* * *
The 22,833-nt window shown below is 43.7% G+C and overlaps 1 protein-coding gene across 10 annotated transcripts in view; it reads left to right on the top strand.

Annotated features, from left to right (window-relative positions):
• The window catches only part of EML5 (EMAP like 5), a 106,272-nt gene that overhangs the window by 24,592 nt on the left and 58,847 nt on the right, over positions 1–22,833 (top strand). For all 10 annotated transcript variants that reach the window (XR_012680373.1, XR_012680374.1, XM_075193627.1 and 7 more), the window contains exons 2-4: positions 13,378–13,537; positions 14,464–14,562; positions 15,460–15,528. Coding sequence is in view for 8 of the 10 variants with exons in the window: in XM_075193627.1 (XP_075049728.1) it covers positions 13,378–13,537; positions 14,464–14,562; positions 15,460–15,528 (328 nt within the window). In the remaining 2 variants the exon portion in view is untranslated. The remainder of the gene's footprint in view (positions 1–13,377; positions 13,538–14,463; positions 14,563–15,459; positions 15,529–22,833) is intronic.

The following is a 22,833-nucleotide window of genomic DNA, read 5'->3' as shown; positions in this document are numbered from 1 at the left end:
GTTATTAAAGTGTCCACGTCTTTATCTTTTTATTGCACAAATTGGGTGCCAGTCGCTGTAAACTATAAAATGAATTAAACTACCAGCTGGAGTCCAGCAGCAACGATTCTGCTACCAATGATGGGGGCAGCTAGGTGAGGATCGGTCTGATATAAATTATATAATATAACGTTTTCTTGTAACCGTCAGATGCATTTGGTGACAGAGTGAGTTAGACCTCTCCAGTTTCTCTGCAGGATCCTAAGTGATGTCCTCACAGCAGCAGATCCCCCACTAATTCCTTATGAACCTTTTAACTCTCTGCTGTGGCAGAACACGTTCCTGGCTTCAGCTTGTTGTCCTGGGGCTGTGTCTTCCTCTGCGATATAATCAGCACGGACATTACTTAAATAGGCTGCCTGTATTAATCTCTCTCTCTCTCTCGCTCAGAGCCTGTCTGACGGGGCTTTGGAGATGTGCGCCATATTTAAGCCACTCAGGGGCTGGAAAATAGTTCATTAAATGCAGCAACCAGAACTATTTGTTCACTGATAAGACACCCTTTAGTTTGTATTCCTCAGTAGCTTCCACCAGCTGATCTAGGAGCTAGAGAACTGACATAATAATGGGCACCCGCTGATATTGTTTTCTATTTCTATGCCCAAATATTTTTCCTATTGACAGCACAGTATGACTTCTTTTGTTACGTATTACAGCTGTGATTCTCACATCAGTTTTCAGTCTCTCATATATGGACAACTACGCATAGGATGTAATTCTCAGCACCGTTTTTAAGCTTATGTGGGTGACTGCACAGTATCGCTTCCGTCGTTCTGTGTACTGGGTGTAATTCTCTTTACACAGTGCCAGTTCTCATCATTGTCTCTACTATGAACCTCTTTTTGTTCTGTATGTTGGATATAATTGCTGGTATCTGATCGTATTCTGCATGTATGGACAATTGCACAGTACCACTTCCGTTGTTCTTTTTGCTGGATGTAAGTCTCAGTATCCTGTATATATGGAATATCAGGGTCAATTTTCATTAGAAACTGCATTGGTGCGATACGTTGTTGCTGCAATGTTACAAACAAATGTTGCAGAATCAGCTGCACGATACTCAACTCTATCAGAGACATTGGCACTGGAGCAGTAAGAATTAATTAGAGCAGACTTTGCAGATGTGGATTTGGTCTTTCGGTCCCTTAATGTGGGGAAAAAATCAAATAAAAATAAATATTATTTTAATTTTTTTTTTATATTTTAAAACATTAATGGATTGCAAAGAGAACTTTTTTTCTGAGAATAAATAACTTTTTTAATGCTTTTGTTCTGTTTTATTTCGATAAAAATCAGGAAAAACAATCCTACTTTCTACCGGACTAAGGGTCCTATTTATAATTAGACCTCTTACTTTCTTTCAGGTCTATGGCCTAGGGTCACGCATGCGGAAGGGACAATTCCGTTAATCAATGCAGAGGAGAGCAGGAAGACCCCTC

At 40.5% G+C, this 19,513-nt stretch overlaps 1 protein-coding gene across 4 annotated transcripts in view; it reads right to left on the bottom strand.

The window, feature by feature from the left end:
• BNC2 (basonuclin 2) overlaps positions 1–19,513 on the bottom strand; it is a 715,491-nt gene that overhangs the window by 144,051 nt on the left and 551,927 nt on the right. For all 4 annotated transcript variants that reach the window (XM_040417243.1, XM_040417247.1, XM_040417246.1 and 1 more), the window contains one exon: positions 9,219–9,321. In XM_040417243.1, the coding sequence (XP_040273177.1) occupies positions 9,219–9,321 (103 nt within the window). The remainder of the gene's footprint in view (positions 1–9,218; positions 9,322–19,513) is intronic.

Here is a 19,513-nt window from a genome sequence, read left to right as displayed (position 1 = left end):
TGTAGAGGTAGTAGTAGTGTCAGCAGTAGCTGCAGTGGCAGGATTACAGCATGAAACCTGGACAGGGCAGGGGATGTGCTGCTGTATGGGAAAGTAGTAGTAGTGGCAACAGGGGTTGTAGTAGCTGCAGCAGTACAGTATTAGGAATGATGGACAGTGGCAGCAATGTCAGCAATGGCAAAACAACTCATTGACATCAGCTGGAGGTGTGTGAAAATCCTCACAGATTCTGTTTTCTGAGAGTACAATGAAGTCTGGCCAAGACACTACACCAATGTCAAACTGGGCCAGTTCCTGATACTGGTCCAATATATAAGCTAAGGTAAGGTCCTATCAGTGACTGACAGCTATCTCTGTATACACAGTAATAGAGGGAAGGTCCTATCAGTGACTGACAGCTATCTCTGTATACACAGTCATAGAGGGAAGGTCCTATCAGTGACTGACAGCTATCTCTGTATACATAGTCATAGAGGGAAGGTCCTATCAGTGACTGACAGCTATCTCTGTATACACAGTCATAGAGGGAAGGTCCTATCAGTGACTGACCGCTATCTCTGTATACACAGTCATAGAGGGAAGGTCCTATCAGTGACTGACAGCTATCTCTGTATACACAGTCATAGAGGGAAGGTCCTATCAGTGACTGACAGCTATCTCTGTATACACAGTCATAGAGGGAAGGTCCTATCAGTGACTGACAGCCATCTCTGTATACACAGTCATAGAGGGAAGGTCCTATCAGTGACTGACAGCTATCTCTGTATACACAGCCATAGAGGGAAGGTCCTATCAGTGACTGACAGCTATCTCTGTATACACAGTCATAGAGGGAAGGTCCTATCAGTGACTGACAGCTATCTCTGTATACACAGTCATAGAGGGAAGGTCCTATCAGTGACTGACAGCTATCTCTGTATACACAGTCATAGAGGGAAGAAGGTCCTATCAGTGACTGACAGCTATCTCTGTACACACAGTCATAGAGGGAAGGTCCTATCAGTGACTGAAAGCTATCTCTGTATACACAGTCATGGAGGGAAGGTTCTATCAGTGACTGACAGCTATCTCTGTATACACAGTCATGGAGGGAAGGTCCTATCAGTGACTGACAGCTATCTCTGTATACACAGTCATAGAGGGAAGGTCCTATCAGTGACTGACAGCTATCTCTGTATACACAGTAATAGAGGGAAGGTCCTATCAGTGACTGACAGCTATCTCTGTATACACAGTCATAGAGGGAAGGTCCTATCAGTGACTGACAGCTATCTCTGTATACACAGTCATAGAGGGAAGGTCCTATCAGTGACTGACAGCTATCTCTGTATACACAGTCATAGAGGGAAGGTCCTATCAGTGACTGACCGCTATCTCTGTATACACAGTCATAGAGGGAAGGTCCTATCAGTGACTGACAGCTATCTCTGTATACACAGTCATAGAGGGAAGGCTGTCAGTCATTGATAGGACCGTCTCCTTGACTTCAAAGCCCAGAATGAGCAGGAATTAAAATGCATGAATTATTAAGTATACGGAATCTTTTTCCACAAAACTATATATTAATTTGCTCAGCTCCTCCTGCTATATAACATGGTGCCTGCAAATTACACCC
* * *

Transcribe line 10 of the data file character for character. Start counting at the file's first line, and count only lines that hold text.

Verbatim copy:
TGTAGAGGTAGTAGTAGTGTCAGCAGTAGCTGCAGTGGCAGGATTACAGCATGAAACCTGGACAGGGCAGGGGATGTGCTGCTGTATGGGAAAGTAGTAGTAGTGGCAACAGGGGTTGTAGTAGCTGCAGCAGTACAGTATTAGGAATGATGGACAGTGGCAGCAATGTCAGCAATGGCAAAACAACTCATTGACATCAGCTGGAGGTGTGTGAAAATCCTCACAGATTCTGTTTTCTGAGAGTACAATGAAGTCTGGCCAAGACACTACACCAATGTCAAACTGGGCCAGTTCCTGATACTGGTCCAATATATAAGCTAAGGTAAGGTCCTATCAGTGACTGACAGCTATCTCTGTATACACAGTAATAGAGGGAAGGTCCTATCAGTGACTGACAGCTATCTCTGTATACACAGTCATAGAGGGAAGGTCCTATCAGTGACTGACAGCTATCTCTGTATACATAGTCATAGAGGGAAGGTCCTATCAGTGACTGACAGCTATCTCTGTATACACAGTCATAGAGGGAAGGTCCTATCAGTGACTGACCGCTATCTCTGTATACACAGTCATAGAGGGAAGGTCCTATCAGTGACTGACAGCTATCTCTGTATACACAGTCATAGAGGGAAGGTCCTATCAGTGACTGACAGCTATCTCTGTATACACAGTCATAGAGGGAAGGTCCTATCAGTGACTGACAGCCATCTCTGTATACACAGTCATAGAGGGAAGGTCCTATCAGTGACTGACAGCTATCTCTGTATACACAGCCATAGAGGGAAGGTCCTATCAGTGACTGACAGCTATCTCTGTATACACAGTCATAGAGGGAAGGTCCTATCAGTGACTGACAGCTATCTCTGTATACACAGTCATAGAGGGAAGGTCCTATCAGTGACTGACAGCTATCTCTGTATACACAGTCATAGAGGGAAGAAGGTCCTATCAGTGACTGACAGCTATCTCTGTACACACAGTCATAGAGGGAAGGTCCTATCAGTGACTGAAAGCTATCTCTGTATACACAGTCATGGAGGGAAGGTTCTATCAGTGACTGACAGCTATCTCTGTATACACAGTCATGGAGGGAAGGTCCTATCAGTGACTGACAGCTATCTCTGTATACACAGTCATAGAGGGAAGGTCCTATCAGTGACTGACAGCTATCTCTGTATACACAGTAATAGAGGGAAGGTCCTATCAGTGACTGACAGCTATCTCTGTATACACAGTCATAGAGGGAAGGTCCTATCAGTGACTGACAGCTATCTCTGTATACACAGTCATAGAGGGAAGGTCCTATCAGTGACTGACAGCTATCTCTGTATACACAGTCATAGAGGGAAGGTCCTATCAGTGACTGACCGCTATCTCTGTATACACAGTCATAGAGGGAAGGTCCTATCAGTGACTGACAGCTATCTCTGTATACACAGTCATAGAGGGAAGGCTGTCAGTCATTGATAGGACCGTCTCCTTGACTTCAAAGCCCAGAATGAGCAGGAATTAAAATGCATGAATTATTAAGTATACGGAATCTTTTTCCACAAAACTATATATTAATTTGCTCAGCTCCTCCTGCTATATAACATGGTGCCTGCAAATTACACCC